Central Bank and Indeed research indicates wage growth increased sharply in early 2022

09 November 2022 Press Release

Monetary Policy

  • Research collaboration between Central Bank of Ireland and Indeed looks at wage growth trends in job ads in six euro-area countries – France, Germany, Ireland, Italy, the Netherlands, and Spain – and the UK.
  • Growth in posted wages in euro area countries accelerated sharply in 2022 to reach 5.2% in October; in Ireland and the UK wage growth was 4.7% and 6.2% respectively in October.
  • Wage growth is also increasingly broad-based, with most occupations seeing annual growth of 3% or more in posted wages.
The Central Bank of Ireland has today (9 November 2022) published an Economic Letter  “Wage Growth in Europe: Evidence From Job Ads”.  The Letter is a research collaboration between the Central Bank and Indeed and is authored by Central Bank economist Reamonn Lydon and Indeed economist Pawel Adrjan. It draws on data from millions of job postings on Indeed to present a new monthly wage growth tracker, examining trends in posted wages across France, Germany, Ireland, Italy, the Netherlands, Spain and the UK. 

Developments in posted wages in job ads can provide a timely and forward-looking indicator of wage growth trends.  As posted wages tend to be more sensitive to the economic cycle, they can shed light on the tightness of the labour market. The wages of new hires are also an indication of the expectations of employers in terms of future demand.

Against this background, the Letter finds that posted wage growth accelerated sharply in the first half of 2022 before easing slightly in the third quarter. In the six euro area countries analysed, wage growth reached 5.2% year-on-year in October — more than three times the pre-pandemic rate — while growth in the UK was 6.2% — double the pre-pandemic rate — and appears to have peaked at this level.  For individual euro area countries, October wage growth was highest in Germany (7.1%), followed by France (5.0%), Ireland (4.7%), Italy (4.2%), Netherlands (4.0%) and Spain (3.5%).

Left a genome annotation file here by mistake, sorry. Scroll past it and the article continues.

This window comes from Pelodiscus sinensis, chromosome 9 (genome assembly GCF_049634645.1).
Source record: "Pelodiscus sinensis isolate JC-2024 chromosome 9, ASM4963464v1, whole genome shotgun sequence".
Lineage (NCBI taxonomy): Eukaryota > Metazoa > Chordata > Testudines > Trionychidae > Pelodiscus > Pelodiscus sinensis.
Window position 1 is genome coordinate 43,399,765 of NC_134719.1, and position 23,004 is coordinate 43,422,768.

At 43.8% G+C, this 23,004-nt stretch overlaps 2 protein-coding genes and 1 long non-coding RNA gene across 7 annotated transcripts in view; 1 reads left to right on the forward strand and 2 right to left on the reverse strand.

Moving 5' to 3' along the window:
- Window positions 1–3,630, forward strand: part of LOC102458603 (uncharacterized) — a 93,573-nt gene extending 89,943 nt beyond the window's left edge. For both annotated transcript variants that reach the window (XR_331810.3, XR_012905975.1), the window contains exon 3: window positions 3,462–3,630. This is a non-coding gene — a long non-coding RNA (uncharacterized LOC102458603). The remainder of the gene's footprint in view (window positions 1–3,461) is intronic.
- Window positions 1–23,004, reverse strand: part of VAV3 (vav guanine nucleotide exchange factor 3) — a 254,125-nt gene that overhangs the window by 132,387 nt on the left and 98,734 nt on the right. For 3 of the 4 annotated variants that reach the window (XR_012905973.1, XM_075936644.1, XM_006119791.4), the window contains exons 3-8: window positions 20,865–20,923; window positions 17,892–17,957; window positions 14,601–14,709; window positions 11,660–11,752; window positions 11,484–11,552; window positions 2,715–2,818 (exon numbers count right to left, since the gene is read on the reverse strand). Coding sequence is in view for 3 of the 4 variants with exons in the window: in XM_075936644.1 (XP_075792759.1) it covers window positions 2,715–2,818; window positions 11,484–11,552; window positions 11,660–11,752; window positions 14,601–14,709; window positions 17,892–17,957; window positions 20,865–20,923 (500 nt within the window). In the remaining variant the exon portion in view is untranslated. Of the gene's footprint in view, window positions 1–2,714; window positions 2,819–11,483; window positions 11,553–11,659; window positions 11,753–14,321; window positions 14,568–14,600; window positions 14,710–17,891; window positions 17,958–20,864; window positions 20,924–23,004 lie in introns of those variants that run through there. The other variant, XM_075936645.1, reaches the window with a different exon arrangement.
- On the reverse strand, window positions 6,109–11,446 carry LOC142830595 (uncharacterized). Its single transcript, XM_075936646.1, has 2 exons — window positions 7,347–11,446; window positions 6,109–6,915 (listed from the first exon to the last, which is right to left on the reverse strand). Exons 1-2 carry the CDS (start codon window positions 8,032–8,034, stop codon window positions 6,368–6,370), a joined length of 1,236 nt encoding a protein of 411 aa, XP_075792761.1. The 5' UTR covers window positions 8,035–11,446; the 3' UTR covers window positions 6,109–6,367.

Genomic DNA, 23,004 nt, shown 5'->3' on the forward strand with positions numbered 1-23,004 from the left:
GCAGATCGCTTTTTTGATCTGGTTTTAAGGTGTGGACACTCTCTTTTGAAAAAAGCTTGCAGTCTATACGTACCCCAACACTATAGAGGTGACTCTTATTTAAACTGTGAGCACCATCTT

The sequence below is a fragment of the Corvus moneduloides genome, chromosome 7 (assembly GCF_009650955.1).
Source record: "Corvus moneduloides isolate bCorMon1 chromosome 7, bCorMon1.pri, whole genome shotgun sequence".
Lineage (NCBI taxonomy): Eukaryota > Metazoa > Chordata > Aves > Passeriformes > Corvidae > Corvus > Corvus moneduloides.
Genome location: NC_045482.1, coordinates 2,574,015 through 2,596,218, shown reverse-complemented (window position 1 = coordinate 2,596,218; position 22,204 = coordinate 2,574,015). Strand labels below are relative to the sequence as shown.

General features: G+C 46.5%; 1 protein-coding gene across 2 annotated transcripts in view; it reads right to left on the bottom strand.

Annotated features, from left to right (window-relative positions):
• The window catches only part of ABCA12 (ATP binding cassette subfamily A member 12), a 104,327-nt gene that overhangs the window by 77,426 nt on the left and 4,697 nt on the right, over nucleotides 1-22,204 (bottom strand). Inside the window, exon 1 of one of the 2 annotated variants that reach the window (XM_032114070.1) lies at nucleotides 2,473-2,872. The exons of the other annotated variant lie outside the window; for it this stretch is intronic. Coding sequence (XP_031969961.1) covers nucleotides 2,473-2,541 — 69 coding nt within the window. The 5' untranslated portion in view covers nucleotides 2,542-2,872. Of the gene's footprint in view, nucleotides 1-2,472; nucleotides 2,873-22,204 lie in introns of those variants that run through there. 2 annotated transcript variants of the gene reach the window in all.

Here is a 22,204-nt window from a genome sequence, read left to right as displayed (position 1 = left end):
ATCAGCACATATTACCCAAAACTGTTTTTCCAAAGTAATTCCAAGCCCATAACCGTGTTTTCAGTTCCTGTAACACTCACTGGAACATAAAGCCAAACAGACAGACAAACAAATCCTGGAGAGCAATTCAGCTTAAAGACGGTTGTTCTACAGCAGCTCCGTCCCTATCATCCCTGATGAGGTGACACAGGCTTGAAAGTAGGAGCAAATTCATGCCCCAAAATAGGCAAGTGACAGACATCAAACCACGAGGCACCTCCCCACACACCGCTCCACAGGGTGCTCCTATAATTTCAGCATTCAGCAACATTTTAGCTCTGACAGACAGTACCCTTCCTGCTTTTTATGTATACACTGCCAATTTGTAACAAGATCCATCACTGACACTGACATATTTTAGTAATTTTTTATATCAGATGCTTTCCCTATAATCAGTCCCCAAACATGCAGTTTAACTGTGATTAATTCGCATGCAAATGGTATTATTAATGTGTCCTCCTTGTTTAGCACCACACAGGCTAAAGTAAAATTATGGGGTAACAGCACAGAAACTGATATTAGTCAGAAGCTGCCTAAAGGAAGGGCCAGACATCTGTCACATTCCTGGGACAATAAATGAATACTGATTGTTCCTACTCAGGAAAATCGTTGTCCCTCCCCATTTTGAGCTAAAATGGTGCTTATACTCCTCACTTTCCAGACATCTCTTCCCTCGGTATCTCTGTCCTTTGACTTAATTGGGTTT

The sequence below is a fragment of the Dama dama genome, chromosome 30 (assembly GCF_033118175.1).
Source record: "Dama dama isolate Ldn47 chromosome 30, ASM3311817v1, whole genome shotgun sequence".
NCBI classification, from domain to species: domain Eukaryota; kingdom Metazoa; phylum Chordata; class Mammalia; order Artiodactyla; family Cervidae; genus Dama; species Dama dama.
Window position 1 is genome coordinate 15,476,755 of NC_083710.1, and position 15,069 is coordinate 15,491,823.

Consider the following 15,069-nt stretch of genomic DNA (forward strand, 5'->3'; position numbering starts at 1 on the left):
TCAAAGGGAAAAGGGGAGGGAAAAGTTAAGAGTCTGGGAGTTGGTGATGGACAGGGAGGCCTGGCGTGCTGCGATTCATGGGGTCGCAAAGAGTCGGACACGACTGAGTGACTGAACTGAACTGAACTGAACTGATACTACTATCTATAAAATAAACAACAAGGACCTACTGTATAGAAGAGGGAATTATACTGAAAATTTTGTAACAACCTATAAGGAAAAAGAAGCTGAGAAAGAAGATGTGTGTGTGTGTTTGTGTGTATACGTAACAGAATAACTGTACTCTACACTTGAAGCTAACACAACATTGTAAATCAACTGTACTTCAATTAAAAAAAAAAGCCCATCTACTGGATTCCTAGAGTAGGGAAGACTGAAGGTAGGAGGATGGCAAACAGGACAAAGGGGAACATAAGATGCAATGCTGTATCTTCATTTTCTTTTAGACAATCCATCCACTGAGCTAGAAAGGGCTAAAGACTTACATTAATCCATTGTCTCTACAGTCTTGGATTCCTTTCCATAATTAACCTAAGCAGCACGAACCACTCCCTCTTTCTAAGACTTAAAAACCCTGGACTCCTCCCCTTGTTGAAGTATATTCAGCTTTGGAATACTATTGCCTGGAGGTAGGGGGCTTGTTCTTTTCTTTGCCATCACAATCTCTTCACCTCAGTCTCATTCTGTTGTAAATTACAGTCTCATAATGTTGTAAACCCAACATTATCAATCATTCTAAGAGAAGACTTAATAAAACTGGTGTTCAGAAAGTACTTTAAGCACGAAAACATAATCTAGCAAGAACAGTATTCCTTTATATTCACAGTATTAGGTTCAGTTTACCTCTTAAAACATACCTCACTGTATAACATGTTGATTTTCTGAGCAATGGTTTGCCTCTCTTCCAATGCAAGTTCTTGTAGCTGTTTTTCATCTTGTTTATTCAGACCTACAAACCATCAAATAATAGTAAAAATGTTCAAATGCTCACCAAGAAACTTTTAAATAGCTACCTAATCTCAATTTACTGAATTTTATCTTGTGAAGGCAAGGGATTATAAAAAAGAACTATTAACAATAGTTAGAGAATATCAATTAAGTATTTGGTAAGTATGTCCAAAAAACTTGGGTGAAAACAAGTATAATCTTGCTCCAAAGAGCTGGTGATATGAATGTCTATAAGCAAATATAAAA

Early signs are that wage growth in job ads has plateaued at these historically high levels — and actually fallen in some countries.  Combined with gradually declining job postings in certain countries, this suggests that some employers are starting to rethink their demand for labour as they balance the currently tight labour market against an increasingly uncertain and deteriorating economic outlook.

The Letter also looks at whether wage growth in 2022 is a broad-based phenomenon or if it is limited to a smaller share of sectors where supply and demand imbalances may be a factor.  At the low point of the pandemic in 2021, around 30-40% of occupations in euro and the UK were seeing posted wage growth of at least 3%. As of October 2022, these shares had increased to over 60-80%.  The pre-pandemic share was 40%.

Occupations seeing the fastest wage growth across all countries include community and social services; cleaning and sanitation; food preparation and services; driving; customer service; loading and stocking; retail; childcare; sales; and, installation and maintenance.  

Indeed expects to publish updated data on wage growth on a monthly basis.


“Wage growth in Europe: evidence from job ads” uses data on wages advertised in Indeed job postings from 1 January 2018 to 31 October in France, Germany, Ireland, Italy, the Netherlands, Spain (together, these countries account for over 80% of total euro-area employment) and the UK. In total, the sample comprises around 24 million job postings. The data was also compared against trends in the level of posted wages from quarterly data on compensation per employee in the Quarterly National Accounts. Indeed data can be extracted and analysed around a week after the end of each month, comparing favourably with considerably longer lags of around 90 days for official statistics on wages.